A UC Davis team is examining alfalfa modeling and dormancy to gain data to improve crop yield and nutritional components.
Charles Brummer, director of the center for plant breeding in the Department of Plant Sciences at UC Davis told us: “If you look at yield trends of alfalfa in the last 25 years they’ve been more or less flat. It’s hard to find evidence that the yield potential has increased, though there have been improvements in disease resistance.”
The work he is doing is about attempting to change that direction through offering an improved system for plant breeding and a better understanding of dormancy and how to manipulate it and other traits in alfalfa, he said.
One aspect of the project is finding ways to improve alfalfa breeding using genetic markers and predictive modeling, said Brummer.
The work uses an understanding of the traits linked to specific genetic markers in alfalfa to predict eventual plant yield, he said. Promising plants can be more quickly cross breed with other plant varieties to develop strains capable of producing better yields and with other beneficial traits.
“You can grow a seedling and predict the yield and, assuming your model is good, instead of waiting four or five years, you can make a selection in a couple of months,” he said. “In theory you can make more yield gain, quicker.”
Work on the project has already begun, and researchers are producing large amounts of seeds for the trial varieties, he said. The selected strains should be ready for test plantings in 2017.
A related piece of research looks at manipulating dormancy in alfalfa, said Brummer. Some strains of alfalfa have an inherent dormant cycle to protect the plant during winter, while other strains continue to grow all year.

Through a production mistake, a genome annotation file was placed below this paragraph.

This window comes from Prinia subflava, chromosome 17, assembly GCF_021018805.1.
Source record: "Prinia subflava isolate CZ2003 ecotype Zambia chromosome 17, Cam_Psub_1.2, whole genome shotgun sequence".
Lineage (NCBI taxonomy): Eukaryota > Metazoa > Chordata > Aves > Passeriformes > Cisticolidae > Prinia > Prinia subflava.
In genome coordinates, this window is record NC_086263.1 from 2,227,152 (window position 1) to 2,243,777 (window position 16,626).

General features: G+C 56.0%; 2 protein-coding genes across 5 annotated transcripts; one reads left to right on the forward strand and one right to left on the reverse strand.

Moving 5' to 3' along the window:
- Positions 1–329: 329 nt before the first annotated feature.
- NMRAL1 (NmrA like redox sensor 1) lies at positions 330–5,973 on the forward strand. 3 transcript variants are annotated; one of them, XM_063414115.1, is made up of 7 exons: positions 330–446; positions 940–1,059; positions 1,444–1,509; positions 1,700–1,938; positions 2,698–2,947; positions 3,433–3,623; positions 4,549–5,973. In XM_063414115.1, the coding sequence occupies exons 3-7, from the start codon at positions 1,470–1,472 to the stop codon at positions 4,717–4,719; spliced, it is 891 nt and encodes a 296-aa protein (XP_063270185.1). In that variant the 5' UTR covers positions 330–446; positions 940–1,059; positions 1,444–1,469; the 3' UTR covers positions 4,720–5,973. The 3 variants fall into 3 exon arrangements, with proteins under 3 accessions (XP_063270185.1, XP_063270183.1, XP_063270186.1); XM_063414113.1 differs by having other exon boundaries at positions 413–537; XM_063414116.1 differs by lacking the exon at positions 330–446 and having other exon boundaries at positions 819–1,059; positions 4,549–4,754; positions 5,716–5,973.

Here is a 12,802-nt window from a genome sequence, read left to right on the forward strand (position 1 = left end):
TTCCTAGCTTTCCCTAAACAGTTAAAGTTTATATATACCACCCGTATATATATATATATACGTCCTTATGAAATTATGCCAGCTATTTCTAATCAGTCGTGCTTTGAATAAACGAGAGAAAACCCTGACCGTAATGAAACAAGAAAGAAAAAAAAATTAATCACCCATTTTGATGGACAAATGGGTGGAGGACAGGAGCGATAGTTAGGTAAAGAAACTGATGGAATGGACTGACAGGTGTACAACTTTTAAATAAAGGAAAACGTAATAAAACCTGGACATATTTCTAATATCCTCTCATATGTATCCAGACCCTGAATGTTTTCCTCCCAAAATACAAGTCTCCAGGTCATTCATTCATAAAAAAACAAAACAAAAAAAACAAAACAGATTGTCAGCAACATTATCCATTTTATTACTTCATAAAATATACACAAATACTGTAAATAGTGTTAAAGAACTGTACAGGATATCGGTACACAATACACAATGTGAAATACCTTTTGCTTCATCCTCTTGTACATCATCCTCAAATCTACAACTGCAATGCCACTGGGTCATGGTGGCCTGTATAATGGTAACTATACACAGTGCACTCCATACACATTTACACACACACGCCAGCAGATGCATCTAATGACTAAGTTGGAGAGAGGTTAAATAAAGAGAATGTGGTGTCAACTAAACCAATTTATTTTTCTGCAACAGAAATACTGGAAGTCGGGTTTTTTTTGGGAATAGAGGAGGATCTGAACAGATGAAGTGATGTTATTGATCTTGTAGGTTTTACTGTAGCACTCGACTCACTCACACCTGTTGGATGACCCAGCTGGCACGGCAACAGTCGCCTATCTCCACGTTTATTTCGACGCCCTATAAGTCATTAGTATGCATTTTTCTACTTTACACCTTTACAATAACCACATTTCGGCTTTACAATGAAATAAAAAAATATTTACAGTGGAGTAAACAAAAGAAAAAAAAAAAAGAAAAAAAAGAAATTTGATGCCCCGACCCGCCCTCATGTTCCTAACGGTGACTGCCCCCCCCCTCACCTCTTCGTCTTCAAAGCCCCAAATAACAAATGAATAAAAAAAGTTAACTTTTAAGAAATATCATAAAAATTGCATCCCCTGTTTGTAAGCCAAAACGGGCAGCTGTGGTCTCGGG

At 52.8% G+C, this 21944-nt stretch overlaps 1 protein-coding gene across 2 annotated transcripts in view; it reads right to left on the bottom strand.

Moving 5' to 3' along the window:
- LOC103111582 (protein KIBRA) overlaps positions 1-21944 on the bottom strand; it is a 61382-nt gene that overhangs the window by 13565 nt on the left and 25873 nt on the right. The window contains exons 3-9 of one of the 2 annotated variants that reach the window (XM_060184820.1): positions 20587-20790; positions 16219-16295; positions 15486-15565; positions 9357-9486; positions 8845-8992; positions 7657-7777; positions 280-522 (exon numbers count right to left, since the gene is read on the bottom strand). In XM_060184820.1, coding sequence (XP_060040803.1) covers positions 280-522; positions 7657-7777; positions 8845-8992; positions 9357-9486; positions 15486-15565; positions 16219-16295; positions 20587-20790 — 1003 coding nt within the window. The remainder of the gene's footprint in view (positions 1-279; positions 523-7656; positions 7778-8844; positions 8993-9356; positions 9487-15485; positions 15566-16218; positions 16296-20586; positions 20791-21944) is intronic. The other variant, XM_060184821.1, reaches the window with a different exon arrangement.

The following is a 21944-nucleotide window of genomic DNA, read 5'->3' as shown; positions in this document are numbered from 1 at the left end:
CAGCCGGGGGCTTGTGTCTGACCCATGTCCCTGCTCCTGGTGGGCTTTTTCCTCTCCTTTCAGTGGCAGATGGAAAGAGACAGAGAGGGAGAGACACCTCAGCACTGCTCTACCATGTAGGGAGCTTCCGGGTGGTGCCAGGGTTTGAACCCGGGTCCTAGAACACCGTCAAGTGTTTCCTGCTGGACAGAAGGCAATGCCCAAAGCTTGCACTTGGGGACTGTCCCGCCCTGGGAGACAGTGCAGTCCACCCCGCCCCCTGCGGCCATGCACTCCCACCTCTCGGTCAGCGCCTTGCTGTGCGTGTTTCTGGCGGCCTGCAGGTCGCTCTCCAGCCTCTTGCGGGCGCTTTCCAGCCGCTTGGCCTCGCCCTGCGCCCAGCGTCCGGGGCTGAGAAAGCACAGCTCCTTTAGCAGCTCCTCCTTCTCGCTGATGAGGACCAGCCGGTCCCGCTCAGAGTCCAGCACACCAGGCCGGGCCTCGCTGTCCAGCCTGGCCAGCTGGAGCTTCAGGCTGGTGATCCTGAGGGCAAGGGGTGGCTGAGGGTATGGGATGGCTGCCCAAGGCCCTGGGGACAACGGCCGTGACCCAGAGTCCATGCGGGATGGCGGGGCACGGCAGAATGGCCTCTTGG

The first step in the dormancy work is examining and possibly altering how dormancy is categorized, he said. The standard test requires a specific planting of trial varieties that bears little resemblance to the way alfalfa is usually grown.
“We’re comparing results from the standard test to what you get in production conditions,” he said.
The group planted five test locations in the spring, and is in the process of analyzing the results gathered, said Brummer. If the results demonstrate using a production model also gives reliable categories it will make future breeding work easier.
“You’re always testing materials to see if they have good yield under commercial tests, and if you could use that test to assign your dormancy value that would be better than having to grow a second trial to test for dormancy,” he said.
However, those experiments are part of a larger, multi-year project, said Brummer. That work looks to start breeding plant strains to alter periods of dormancy and track the genetic markers related to the plant’s dormant period.
Production could be improved in some areas if plants produced longer into the fall, he said. “Understanding dormancy has implications for the other traits,” he added.
Breeding strains to modify the dormancy period could be a way to add beneficial traits like improved nutrient value or hardiness, he said.
“Knowing where the genes are can give us a start on selecting [or] using markers in a breeding program, and hopefully with more grants, to identify what those genes are and what the mechanism of autumn dormancy is,” he said. “That would feed back into giving us ideas on how to manipulate dormancy.”